Topics: Physics
    Notes: The influence of substrate temperatures on the structure, morphology, magnetic properties, and surface composition of MnSb films prepared by hot-wall epitaxy are analyzed. All the films are found to be single phase with nickel arsenide (NiAs) crystal structure. X-ray photoelectron spectroscopy study on the core levels reveals that the surface oxidation of the films is not very much enhanced with increasing substrate temperature except for a variation in the concentration of Sb2O3 and MnO2 near the surface-air interface. The decrease in saturation magnetization for the films is attributed to an increase in the manganese oxide content as substrate temperature increases. It is also observed that preferential Mn segregation from the grains to the grain boundaries will reduce the magnetic coupling between grains and thus increase coercivity and decrease coercivity squareness. © 1999 American Institute of Physics.
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  • 9
    ISSN: 1089-7550
    Source: AIP Digital Archive
    Topics: Physics
    Notes: The incorporation of silicon into boron nitride films (BN:Si) has been achieved during ion beam assisted deposition growth. A gradual change from cubic boron nitride (c-BN) to hexagonal boron nitride (h-BN) was observed with increasing silicon concentration. Ultraviolet photoelectron spectroscopy, field emission, and field emission electron energy distribution experiments indicated that the observed electron transport and emission were due to hopping conduction between localized states in a band at the Fermi level for the undoped c-BN films and at the band tails of the valence band maximum for the BN:Si films. A negative electron affinity was observed for undoped c-BN films; this phenomenon disappeared upon silicon doping due to the transformation to h-BN. No shift of the Fermi level was observed in any BN:Si film; thus, n-type doping can be excluded. © 1998 American Institute of Physics.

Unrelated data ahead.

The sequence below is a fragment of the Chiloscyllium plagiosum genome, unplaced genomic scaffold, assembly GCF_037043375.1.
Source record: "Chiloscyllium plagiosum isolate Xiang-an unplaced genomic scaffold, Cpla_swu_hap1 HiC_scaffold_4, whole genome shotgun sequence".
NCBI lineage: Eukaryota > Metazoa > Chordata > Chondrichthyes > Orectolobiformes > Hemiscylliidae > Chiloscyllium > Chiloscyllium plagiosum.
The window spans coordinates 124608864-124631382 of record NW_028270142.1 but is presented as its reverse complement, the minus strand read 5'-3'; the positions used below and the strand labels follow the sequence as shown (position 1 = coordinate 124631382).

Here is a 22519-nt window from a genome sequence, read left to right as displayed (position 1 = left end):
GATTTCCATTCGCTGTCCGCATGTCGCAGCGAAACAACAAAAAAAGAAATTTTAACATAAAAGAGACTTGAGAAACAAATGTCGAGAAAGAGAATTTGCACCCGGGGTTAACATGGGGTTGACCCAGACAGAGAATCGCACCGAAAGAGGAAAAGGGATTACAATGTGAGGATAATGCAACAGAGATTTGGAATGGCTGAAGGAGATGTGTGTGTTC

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  • 10
    Electronic Resource
    Electronic Resource
    [S.l.] : American Institute of Physics (AIP)
    Review of Scientific Instruments 73 (2002), S. 1841-1844 
    ISSN: 1089-7623
    Source: AIP Digital Archive
    Topics: Physics , Electrical Engineering, Measurement and Control Technology
    Notes: Si–N based membrane calorimeters are a promising technology for the study of thermal properties of small quantities of materials in both pulsed and steady-state magnetic fields to 60 T and beyond. We present results that demonstrate our ability to measure the heat capacity of thin film samples from 2–300 K in steady-state fields up to 8 T. These measurements include the magnetoresistance of the Pt and Nb–Si thermometers and focus on confirming that the thermal conductance of the Si–N membrane does not change significantly in magnetic fields. This means the thermal conductance needs to be measured only in zero field, reducing the measurement time in high field. This is particularly important for future measurements in fields up to 60 T. © 2002 American Institute of Physics.